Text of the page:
School choice story: How Hudson’s life was transformed in a matter of months
Hudson is the third born in a family of five boys. His mom, Kristen, shared that both she and her husband went to public schools and they support the local system.
“We’ve always just said that we would send our kids to public school as long as there weren’t any type of issues,” Kristen said.
It was a no-brainer that they chose to enroll Hudson in a public school kindergarten. And he did well. But beginning in first grade, Kristen began to notice some problems with Hudson’s reading ability. He excelled in math and was considered gifted there, but he struggled with reading.
Kristen began using a private tutor to help Hudson with his reading and speech. By third grade, Hudson had an official diagnosis of a reading disability and a processing disability. The public school gave him an Individualized Education Plan (IEP).
Going into fourth grade, Kristen was concerned that Hudson would get lost in the larger class size, going from about 20 kids per class to 30.
The last straw was that Hudson would cry every morning before going to school. “We weren’t used to kids not liking school,” Kristen said. “He was just so upset every day. He just didn’t want to go.”
At that point, Kristen and her husband made a decision—to move Hudson from the local public school to The Bedford School in Fairburn, Georgia.
Now at the Bedford School, Hudson is thriving. His class size is no more than 10 students.
“At Bedford, I like to write, do social studies, reading class, and also math,” Hudson said. “I can tell that I’ve improved my reading and writing.”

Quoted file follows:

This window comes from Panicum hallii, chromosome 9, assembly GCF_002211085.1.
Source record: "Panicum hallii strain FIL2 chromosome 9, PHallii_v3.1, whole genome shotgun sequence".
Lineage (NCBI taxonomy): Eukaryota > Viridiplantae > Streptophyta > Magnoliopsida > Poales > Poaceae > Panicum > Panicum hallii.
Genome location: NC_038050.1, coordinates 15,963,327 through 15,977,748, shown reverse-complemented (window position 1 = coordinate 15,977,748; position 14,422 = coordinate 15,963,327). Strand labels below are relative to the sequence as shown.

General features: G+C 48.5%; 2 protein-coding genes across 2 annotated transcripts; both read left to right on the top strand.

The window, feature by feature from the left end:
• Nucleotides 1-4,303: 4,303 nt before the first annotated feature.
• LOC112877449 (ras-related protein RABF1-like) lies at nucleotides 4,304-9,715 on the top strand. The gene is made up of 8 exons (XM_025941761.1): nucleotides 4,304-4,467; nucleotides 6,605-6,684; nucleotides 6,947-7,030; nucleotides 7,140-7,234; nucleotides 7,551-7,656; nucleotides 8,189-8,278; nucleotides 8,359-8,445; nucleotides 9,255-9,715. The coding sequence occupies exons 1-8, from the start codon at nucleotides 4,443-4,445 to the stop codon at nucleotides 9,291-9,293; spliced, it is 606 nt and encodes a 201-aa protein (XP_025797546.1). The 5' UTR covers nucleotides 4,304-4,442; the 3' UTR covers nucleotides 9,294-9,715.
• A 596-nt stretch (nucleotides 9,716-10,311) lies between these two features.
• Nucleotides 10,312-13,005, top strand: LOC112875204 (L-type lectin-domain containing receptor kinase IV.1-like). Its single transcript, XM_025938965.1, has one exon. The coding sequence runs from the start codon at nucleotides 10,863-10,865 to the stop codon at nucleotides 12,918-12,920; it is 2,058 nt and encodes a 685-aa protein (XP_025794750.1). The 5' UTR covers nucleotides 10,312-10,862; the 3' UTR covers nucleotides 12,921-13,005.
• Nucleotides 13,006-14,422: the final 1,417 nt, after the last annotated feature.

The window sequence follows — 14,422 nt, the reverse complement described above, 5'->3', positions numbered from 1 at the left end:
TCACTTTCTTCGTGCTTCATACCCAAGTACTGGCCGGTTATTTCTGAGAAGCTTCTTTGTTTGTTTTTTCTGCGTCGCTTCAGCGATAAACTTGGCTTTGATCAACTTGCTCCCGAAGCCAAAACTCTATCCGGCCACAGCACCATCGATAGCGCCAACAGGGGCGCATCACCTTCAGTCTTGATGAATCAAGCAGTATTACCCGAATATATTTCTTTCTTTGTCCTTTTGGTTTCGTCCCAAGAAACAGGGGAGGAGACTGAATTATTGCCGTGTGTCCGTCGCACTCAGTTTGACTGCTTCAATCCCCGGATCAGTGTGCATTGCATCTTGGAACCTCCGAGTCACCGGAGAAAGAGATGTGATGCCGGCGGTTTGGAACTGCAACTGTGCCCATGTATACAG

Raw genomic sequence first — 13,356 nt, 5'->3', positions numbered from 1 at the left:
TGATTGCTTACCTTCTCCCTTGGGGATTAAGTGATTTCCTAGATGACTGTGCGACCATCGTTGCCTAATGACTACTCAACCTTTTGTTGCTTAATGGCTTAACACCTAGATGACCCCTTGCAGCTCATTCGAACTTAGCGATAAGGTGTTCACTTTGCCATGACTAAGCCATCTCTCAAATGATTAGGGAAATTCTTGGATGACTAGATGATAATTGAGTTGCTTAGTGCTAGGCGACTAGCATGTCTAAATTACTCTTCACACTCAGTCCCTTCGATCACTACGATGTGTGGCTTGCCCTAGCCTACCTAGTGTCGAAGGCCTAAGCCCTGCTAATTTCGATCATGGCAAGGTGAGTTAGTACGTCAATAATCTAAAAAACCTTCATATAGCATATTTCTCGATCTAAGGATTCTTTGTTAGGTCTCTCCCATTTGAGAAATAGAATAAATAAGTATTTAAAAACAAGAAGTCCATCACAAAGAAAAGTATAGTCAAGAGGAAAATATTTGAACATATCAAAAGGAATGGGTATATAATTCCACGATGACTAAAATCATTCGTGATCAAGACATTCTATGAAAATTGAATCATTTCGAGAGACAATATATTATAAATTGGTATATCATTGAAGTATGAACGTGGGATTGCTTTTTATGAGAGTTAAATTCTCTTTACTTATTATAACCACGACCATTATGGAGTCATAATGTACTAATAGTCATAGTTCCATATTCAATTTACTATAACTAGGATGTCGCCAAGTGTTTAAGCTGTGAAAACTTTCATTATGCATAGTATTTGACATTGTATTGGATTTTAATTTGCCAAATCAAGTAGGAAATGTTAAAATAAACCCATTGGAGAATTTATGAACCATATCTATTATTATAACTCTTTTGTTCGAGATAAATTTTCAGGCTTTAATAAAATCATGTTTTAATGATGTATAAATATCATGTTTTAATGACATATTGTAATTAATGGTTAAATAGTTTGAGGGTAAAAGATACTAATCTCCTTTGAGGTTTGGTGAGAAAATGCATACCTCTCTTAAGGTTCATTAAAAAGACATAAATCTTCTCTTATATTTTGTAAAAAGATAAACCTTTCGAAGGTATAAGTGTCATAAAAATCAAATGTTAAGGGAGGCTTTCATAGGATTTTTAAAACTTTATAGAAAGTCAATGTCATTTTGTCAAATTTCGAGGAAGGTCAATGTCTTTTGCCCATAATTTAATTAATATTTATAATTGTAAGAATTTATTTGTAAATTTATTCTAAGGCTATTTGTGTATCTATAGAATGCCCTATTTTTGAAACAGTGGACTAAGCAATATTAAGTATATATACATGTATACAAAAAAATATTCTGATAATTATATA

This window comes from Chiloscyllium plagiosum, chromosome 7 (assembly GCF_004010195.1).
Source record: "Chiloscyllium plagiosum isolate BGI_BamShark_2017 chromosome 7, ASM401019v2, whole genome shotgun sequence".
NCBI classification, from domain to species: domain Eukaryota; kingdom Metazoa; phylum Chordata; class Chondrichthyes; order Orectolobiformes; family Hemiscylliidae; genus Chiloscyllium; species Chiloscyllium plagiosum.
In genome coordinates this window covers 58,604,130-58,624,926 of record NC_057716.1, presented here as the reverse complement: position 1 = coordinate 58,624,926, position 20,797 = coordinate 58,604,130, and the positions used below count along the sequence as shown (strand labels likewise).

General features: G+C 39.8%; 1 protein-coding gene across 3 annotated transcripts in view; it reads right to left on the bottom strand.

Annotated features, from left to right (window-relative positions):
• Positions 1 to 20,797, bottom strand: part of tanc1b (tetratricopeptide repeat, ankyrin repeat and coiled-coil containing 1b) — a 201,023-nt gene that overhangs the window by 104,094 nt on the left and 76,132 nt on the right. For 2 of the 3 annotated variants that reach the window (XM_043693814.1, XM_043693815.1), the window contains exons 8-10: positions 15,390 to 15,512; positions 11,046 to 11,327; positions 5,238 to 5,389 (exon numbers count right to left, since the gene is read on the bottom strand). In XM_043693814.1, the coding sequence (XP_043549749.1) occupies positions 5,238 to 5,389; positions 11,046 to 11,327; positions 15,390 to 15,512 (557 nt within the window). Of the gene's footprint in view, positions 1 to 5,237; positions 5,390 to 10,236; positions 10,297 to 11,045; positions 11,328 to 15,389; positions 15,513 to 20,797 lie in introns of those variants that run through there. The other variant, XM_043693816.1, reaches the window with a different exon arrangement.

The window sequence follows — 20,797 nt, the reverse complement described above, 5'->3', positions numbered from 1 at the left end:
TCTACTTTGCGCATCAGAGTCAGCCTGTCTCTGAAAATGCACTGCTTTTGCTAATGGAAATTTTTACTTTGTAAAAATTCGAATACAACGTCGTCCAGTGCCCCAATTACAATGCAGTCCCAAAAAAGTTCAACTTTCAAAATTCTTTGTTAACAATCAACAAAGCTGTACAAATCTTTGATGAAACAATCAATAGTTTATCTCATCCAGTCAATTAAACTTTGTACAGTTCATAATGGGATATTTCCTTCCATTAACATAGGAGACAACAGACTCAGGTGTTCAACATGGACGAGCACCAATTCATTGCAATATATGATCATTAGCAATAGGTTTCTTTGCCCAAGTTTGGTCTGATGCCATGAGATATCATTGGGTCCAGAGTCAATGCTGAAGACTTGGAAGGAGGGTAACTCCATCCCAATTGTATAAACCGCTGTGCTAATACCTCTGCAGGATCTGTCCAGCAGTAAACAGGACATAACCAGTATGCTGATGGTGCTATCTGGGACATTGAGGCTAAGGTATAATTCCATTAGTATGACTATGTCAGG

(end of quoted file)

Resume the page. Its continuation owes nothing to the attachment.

Before, Hudson would stay quiet in class, embarrassed that he was behind in his subjects. But now at the Bedford School, his confidence has soared. Hudson is involved with intramural sports at Bedford and the kids are supportive of one another, always high-fiving.
What’s more, all of his teachers truly know him and take the time to provide individualized attention.
More Options for More Families
“The school’s goal is to teach the kids how to learn and then turn them over back into a different traditional school system, whether that’s public or private, but not at Bedford anymore, which is good because it’s helping them learn how to succeed in a more normal environment,” Kristen said.
“I feel that the public school is just limited because of all the government roles and the paperwork, and the processes that they have to go through, which they don’t have at Bedford. What a difference there has been with him just being there a few months,” she added.
Thankfully, Hudson was able to attend the Bedford School due to financial support through the Georgia Special Needs Scholarship Program, which covers around one-fourth of the tuition.
Children like Hudson across Georgia need the same kind of support. It’s crucial that Georgia offers educational alternatives to all students, not just those in the right zip code or whose families can afford it. That is why we must continue to support the Georgia Tax Credit Scholarship Program, the Georgia Special Needs Scholarship Program, and work to create Education Scholarship Accounts for all Georgia students.